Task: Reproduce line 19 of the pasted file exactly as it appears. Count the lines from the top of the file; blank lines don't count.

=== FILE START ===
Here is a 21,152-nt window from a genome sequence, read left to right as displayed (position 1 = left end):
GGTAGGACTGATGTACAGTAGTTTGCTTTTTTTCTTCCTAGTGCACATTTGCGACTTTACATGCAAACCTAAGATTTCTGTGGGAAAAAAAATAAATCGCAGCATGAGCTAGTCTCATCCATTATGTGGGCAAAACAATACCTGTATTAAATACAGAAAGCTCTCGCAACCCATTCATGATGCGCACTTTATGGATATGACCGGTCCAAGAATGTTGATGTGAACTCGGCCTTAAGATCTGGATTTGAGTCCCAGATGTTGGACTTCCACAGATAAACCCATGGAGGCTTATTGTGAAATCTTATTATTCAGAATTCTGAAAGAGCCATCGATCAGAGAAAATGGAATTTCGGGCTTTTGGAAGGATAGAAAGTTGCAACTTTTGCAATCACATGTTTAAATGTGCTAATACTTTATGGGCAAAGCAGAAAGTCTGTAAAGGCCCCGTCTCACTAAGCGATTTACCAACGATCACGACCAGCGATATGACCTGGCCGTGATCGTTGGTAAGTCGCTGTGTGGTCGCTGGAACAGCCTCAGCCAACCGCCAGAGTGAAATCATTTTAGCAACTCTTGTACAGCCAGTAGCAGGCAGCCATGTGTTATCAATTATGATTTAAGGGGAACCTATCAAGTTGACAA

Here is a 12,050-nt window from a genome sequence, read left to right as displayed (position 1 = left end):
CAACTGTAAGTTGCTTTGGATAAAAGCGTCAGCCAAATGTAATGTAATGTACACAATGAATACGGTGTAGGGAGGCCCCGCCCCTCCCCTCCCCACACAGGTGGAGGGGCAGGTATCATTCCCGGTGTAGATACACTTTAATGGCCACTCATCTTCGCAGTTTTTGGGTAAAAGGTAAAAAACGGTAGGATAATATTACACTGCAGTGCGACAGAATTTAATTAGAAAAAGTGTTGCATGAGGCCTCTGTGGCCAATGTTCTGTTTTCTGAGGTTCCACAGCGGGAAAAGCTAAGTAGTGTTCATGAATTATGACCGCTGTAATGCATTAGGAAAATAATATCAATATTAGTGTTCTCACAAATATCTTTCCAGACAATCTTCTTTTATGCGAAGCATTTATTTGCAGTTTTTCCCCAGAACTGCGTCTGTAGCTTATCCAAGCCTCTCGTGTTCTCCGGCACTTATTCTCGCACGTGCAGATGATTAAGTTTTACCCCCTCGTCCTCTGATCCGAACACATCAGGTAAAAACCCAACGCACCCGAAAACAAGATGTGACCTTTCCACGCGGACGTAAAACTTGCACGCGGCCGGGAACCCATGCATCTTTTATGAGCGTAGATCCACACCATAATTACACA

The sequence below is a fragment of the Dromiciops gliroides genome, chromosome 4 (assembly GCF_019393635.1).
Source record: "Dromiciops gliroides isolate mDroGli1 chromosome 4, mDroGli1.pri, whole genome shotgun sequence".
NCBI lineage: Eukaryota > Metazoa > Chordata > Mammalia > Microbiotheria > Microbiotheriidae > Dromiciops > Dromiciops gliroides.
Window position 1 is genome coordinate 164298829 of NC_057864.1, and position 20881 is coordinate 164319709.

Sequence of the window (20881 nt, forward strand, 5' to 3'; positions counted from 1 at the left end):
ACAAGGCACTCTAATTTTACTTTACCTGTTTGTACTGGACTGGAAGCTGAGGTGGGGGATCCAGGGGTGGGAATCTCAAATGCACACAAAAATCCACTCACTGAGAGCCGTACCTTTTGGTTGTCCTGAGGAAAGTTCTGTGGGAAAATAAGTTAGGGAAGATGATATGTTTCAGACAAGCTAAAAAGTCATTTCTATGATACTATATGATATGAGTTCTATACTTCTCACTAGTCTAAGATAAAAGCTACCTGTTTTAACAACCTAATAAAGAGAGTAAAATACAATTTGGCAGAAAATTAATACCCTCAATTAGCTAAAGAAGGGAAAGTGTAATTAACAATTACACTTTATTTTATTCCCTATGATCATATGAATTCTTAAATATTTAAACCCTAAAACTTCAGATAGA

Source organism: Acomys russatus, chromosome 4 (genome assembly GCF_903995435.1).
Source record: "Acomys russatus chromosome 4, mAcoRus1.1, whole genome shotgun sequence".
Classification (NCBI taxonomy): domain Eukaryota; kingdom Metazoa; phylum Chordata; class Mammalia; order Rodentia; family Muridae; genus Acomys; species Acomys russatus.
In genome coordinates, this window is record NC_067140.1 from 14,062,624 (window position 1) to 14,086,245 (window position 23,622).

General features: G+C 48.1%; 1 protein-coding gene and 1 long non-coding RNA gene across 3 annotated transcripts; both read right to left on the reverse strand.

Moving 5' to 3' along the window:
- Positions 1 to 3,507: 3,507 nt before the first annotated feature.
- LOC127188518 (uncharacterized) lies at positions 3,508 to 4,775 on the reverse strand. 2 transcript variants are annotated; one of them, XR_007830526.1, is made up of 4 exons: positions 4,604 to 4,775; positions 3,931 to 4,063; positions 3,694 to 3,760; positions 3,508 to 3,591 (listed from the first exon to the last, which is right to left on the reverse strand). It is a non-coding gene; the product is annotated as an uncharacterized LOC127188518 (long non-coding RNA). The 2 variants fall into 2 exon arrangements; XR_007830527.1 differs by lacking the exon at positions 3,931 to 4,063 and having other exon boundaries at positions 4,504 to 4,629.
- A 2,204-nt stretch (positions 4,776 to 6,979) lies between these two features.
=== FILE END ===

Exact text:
- A 2,204-nt stretch (positions 4,776 to 6,979) lies between these two features.